Carol is available to rent, buy or stream now.
In 1952 author Patricia Highsmith published a novel under the pseudonym of Claire Morgan. This novel continues to inspire and fascinate new readers today, its bravery widely discussed in Universities, Colleges and writing circles. What is this book, I hear you ask? It is, of course, The Price of Salt/Carol, a sweeping tale of lesbian love in 1950s New York. This subject matter was a world away from the thrilling crime drama of Highsmith’s, Strangers On a Train but was also her most personal work. However, the semi-autobiographical nature of Highsmith’s novel would only be revealed many years later with her famous text, reprinted under her real name in 1990.
It would take another fifteen years for Highsmith’s novel to make it to the silver screen, but the result would be a defining moment in LGBTQ+ cinema. Here director Todd Haynes creates a luscious period piece that dovetails hidden desire, repression and unrequited love with the changing landscape of 1950s America, his adaptation an exquisite love letter to Highsmith’s groundbreaking novel.
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It’s December in New York City, and the Christmas season has begun as the nights draw in and the snow starts to fall on the cold sidewalks, parks and avenues. For young Therese (Rooney Mara), the season is her busiest time of year behind the toy counter of a New York department store. Her hard work, merely scraping her a living as she dreams of becoming a professional photographer. Meanwhile, Therese’s male friend Richard (Jake Lacy) sees the festive season as the perfect opportunity to move their casual yet complex friendship beyond the occasional kiss. However, Therese has no intention of responding to Richard’s advances, much to his frustration.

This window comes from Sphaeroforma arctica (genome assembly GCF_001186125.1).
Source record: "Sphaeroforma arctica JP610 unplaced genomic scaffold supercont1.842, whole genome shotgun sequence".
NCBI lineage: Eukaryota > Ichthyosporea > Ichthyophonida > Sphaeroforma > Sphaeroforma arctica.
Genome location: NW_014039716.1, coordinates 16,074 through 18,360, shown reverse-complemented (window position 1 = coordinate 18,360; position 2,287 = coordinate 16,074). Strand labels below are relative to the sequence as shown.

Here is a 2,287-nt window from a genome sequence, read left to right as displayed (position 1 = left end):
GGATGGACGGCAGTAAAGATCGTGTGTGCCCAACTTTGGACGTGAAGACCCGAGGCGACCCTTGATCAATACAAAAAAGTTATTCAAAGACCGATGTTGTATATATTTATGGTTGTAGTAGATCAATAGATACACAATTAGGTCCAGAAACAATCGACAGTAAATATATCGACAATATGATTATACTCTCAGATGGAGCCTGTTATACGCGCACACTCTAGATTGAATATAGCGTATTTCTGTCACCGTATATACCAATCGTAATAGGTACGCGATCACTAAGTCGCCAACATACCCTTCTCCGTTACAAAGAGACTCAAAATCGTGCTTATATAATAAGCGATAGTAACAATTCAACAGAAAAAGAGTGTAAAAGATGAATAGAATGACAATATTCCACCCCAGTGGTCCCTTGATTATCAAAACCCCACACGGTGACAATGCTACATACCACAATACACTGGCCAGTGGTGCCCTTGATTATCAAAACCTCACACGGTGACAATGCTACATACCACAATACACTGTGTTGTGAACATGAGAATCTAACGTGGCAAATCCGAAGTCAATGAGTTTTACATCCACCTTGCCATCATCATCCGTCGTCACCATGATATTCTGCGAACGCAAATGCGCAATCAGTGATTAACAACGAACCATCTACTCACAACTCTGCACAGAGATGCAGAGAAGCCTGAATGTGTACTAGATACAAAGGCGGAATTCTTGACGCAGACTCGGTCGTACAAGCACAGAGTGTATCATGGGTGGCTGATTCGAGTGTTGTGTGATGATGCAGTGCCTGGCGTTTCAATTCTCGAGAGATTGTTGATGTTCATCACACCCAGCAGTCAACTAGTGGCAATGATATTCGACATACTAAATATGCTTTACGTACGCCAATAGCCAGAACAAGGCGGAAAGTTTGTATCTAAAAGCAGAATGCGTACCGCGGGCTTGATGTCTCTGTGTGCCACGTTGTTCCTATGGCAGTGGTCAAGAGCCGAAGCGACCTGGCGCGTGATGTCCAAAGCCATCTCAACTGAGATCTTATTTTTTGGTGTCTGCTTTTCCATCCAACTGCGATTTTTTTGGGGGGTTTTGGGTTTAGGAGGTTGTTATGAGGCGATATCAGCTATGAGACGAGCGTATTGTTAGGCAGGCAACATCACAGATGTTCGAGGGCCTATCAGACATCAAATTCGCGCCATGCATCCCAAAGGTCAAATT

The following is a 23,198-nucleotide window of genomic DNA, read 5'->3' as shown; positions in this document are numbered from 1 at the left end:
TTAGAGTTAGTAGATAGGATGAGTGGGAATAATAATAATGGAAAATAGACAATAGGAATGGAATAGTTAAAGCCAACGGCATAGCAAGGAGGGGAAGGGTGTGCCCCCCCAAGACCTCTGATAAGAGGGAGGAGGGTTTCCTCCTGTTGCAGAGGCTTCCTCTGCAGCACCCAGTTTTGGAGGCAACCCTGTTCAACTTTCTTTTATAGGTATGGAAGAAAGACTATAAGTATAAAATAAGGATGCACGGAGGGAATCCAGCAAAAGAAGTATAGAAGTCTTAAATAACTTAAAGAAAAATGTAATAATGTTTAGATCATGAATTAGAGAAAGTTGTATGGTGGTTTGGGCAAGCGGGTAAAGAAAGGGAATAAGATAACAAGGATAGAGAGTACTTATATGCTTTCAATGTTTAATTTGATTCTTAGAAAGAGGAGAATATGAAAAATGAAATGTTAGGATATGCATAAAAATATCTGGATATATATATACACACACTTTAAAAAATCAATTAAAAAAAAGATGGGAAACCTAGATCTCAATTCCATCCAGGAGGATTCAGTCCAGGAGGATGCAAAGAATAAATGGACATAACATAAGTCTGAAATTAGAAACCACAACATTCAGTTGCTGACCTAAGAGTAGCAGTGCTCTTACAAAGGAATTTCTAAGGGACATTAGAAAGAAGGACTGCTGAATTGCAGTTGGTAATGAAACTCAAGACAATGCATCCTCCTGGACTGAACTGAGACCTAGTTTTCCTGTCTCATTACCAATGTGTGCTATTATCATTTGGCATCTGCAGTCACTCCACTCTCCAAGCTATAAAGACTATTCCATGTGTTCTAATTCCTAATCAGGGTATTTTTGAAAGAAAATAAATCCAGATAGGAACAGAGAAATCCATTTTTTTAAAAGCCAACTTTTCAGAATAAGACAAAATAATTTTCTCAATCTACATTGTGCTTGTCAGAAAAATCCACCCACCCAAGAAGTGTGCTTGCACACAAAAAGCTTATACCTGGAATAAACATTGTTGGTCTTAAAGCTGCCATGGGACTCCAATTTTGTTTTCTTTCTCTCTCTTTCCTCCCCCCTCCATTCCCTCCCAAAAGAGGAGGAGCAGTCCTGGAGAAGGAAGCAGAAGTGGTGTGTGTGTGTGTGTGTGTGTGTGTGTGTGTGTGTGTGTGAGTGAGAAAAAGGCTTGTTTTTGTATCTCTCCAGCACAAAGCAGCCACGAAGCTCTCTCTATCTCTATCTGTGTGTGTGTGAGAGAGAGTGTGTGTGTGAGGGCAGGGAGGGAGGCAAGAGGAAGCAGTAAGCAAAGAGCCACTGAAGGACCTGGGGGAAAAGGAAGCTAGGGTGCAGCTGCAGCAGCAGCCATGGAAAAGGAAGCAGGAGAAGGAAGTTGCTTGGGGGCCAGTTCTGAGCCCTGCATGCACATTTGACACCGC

However, Therese’s life is about to change forever when the beautiful and confident Carol (Cate Blanchett) walks up to her toy counter. Carol is searching for a Christmas toy for her young daughter; however, as Carol and Therese discuss potential purchases, flirtatious energy bounces from one side of the counter to the other. Therese finds the woman standing before her, both enchanting and mysterious. While at the same time, Carol is confident in her sexual interest, leaving her gloves on Therese’s counter as a door to a further meeting. But as both women embark on a secretive and impossible love affair, their love will ultimately face the barriers of expectation, social rules and class conflict.
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Director Todd Haynes exquisitely layers Carol and Therese’s journey with the beauty and austerity of 1950s New York and the oppressive reality of post-war sexism and homophobia. Here, the confidence of Blanchett’s Carol hides the pain of her false marriage, her relationship with her husband, Harge, a mere smokescreen for her true desires. While at the same time, her escape routes are hostage to the love and care she holds for her daughter.
Meanwhile, although Therese is free from the constraints of a male relationship, she is equally bound by the social restrictions surrounding her. However, unlike Carol, these restrictions sit within the realms of socioeconomic status and a need to survive and thrive. Ultimately while both women find solace, freedom and rebirth in the arms of the other, their relationship is doomed by the oppression surrounding their brief union. Here Carol dovetails themes of hidden love with the sexism and control of the men surrounding Carol and Therese. Following the success of Brokeback Mountain in 2005, Hayne’s film would break new ground in lesbian drama while earning a place as one of the finest LGBTQ+ movies of the past twenty years.